Finding Your Thanks

It’s so easy. It’s so easy to feel bad. It’s so easy to feel sorry for ourselves. I’ve certainly been in that place many days the past few months. And when I think globally there is much over which we can fret and literally millions of people to worry about. It seems that there always has been, and I fear always will be. Will we ever get closer to that more perfect union–that shining city on the hill?

So, let me share this song with you that I hope you can take a few minutes to listen to. It’s an update of a song originally written by Stephen Foster and published in New York by Firth, Pond & Co. in 1854 as Foster’s Melodies No. 28. I changed a few lines to bring in some modern characters that I think fit the plight of the less fortunate that Foster was writing about almost 170 years ago. Many in our world, by simple coincidence of where they are born, either have a distinct advantage and doorway to a comfortable life (such as me), but for the majority of the people this planet, that simply is not the case. A better life is just something to dream about. The older I get, the more my heart aches over that inequity that seems built into the world we have made for ourselves.

It’s so easy. It’s so easy to feel bad. It’s so easy to feel sorry for ourselves. But then again…

For many of us, including me, the impact of the pandemic has been inconvenience and isolation from loved ones. That, however, is not a significant hardship when compared to those that have lost loved ones, lost careers, businesses, homes, life savings. Previous generations survived a depression, dust bowl, and then fought the Nazis. The Dakota, Lakota, and Ojibwe peoples indigenous to my region of North America survived, are still surviving, isolation to reservations, forced starvation, children ripped away to boarding schools, and outright genocide. Many of us are running out of things to watch on Netflix. We will survive. Our kids will survive the limited participation in organized sports, activities, and sleepovers for a few months–even a year.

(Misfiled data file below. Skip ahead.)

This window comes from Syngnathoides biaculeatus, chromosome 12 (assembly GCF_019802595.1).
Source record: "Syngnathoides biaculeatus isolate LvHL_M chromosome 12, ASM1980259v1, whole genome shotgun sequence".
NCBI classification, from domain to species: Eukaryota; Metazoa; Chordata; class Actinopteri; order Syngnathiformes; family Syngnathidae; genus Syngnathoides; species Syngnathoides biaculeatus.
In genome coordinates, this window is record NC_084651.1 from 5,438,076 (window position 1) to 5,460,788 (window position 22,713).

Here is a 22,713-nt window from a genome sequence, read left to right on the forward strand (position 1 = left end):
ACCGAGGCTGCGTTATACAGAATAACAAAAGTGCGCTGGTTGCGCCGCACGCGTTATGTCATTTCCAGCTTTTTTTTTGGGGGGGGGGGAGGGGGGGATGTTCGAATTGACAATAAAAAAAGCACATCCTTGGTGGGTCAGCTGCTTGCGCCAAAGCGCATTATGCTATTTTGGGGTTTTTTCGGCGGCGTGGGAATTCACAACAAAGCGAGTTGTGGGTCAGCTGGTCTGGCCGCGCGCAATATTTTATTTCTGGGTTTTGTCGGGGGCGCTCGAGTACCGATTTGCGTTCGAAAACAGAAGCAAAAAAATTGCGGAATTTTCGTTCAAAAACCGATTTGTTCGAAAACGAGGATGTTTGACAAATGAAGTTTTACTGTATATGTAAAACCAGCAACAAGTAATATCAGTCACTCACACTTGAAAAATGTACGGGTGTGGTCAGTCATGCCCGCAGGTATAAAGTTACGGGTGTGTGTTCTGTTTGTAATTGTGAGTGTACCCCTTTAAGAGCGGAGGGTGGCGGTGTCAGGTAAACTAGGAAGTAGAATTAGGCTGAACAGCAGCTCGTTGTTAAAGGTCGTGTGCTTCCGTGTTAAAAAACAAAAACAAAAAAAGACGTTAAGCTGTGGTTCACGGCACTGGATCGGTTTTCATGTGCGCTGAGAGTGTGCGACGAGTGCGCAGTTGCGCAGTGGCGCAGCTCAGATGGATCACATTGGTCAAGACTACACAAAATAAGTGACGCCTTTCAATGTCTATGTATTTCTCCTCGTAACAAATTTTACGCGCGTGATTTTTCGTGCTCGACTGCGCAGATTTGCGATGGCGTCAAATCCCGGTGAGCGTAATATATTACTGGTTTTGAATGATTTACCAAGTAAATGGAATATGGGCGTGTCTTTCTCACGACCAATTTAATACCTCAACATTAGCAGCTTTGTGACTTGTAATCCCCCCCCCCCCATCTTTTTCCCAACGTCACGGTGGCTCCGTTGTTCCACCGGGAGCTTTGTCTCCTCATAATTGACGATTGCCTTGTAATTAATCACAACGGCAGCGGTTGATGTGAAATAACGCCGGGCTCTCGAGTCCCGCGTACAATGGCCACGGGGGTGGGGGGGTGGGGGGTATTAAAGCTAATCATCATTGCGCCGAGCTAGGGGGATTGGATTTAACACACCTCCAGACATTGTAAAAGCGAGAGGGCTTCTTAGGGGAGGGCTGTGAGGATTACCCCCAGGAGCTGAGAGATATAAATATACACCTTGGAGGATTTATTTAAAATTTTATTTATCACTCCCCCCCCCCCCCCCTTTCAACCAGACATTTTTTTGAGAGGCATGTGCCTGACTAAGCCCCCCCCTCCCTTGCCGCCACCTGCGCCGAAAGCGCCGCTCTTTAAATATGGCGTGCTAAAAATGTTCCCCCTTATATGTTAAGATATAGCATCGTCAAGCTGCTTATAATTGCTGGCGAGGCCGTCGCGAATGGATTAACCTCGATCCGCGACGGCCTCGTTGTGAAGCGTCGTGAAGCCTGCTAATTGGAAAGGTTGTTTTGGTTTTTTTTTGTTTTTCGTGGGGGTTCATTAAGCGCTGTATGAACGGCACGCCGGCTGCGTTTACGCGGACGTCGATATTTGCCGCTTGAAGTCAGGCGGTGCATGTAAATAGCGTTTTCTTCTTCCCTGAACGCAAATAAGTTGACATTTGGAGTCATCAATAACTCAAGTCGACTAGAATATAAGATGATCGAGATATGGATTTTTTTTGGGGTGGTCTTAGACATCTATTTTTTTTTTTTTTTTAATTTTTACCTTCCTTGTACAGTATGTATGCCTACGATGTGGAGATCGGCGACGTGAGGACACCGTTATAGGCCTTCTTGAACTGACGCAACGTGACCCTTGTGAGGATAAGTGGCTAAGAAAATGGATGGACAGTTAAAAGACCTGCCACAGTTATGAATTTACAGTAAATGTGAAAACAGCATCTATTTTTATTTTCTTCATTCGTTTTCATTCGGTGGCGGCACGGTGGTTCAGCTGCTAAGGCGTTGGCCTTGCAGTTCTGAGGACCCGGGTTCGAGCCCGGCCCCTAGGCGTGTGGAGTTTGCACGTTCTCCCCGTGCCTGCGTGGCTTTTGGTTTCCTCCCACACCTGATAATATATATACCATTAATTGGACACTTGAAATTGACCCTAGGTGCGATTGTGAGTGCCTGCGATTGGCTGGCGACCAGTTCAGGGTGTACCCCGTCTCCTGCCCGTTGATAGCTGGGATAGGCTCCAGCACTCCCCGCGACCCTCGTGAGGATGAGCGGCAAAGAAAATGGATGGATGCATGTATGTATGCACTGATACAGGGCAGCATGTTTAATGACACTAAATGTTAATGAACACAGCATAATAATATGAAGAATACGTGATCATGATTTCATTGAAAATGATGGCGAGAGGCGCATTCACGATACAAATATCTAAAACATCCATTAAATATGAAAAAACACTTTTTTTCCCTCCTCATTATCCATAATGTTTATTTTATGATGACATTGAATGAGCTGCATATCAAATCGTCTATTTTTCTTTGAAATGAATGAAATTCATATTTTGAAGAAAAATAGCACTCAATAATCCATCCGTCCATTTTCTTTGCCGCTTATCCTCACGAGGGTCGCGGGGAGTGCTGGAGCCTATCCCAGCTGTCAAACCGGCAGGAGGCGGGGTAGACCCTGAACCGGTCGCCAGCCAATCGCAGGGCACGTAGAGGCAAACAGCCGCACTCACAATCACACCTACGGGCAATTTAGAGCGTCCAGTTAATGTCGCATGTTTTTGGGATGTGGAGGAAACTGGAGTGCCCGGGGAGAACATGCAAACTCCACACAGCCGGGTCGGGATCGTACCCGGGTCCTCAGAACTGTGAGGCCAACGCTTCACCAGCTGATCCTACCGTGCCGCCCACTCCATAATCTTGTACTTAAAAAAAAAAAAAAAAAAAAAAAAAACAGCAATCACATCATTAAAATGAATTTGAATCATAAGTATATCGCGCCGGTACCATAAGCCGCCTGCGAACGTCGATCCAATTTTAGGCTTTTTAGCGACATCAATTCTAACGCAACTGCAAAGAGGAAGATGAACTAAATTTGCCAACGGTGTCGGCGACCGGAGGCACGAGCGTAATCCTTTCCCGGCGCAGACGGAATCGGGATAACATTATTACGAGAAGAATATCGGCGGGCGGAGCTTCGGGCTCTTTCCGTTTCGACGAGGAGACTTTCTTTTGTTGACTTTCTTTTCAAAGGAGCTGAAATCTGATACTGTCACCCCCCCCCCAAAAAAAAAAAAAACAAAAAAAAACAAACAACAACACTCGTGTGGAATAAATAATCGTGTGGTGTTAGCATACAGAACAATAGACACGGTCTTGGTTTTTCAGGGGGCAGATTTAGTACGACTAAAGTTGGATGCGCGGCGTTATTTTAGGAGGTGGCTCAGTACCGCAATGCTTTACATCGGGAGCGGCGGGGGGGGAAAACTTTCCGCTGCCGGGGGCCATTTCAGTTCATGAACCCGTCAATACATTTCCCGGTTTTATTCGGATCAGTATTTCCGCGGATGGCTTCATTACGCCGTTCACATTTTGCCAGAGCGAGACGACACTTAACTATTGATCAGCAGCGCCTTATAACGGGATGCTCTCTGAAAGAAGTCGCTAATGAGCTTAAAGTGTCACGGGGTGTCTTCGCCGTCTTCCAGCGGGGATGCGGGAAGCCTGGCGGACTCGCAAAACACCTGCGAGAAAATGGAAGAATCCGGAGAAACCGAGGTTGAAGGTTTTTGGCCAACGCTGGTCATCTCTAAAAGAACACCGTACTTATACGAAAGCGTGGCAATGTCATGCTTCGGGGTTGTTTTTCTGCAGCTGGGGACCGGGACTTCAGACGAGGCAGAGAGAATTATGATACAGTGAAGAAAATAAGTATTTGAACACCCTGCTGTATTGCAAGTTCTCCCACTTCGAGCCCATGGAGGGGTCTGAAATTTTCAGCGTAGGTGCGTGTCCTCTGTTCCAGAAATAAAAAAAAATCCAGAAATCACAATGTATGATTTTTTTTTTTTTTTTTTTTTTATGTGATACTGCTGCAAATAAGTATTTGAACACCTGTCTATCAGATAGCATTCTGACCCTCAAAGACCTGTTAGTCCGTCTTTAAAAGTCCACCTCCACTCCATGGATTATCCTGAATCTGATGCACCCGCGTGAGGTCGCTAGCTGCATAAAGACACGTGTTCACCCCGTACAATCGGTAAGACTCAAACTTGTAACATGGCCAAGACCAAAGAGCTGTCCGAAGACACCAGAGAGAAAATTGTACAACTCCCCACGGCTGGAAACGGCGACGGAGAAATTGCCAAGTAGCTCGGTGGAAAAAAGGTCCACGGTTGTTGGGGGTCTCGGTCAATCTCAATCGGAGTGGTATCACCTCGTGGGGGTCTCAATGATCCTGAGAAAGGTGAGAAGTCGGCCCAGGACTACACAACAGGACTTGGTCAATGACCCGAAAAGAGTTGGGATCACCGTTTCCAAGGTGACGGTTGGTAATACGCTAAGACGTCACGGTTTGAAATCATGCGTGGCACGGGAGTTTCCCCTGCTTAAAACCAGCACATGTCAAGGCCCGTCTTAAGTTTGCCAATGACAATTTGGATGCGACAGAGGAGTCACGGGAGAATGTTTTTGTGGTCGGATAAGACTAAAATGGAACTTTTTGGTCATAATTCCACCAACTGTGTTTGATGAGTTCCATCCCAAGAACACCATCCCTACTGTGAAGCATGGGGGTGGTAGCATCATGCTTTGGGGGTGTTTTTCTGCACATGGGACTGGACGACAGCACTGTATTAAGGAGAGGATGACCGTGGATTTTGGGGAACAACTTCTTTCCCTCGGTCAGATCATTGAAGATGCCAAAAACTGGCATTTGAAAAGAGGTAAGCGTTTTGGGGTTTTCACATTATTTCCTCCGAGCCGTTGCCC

I don’t want to minimize what the fortunate among us are experiencing so I’m not going to sit here and tell you what to be thankful for on Thanksgiving. It’s a baggage-filled holiday. Do with it what you need to–if anything.

This brings me to another song that I hope you’ll take a few minutes to listen to. It might not surprise you that I’m a thinker and worrier. When I was a kid, I often had difficulty falling asleep. I can recall many times sitting up in my bed in the wee hours of the night and looking out at the street, lit up by a streetlight, and feeling as if I was the only person alive at that moment. Now as an adult I don’t have trouble falling asleep, but I have trouble staying asleep, and still find myself awake in the wee hours when troubled by something. I was thinking of those times when I built a song around the phrase “The dark before the dawn.” I have found that though I feel all alone at those times, I am blessed with family and friends which provides a much different reality than those feelings of loneliness. So, that’s what this song is about–recognizing where one’s strength comes from during the “dark before the dawn.”

Within These Woods: Sugar Maple

In which we learn about Axsinaminshi, Papa’xes, and the Anishinaabe ecological knowledge of the symbiotic relationship between maple trees, animals in the Northwoods, and the wisdom of the trees. Plus maybe a thing or two about family.

If you are enjoying this audio book series, consider subscribing to the blog or joining the mailing list (if you haven’t already) and also sharing this series with others. Thanks.

Principled Conservatism

“At its principled best, conservatism holds that liberal ends—the right of the individual to enjoy the maximum degree of freedom compatible with the right of his neighbor to do the same—are best secured by conservative means.”
– Bret Stephens, New York Times, 11/2/20

Let’s examine that statement and ideal through this lens MLK’s vision of society: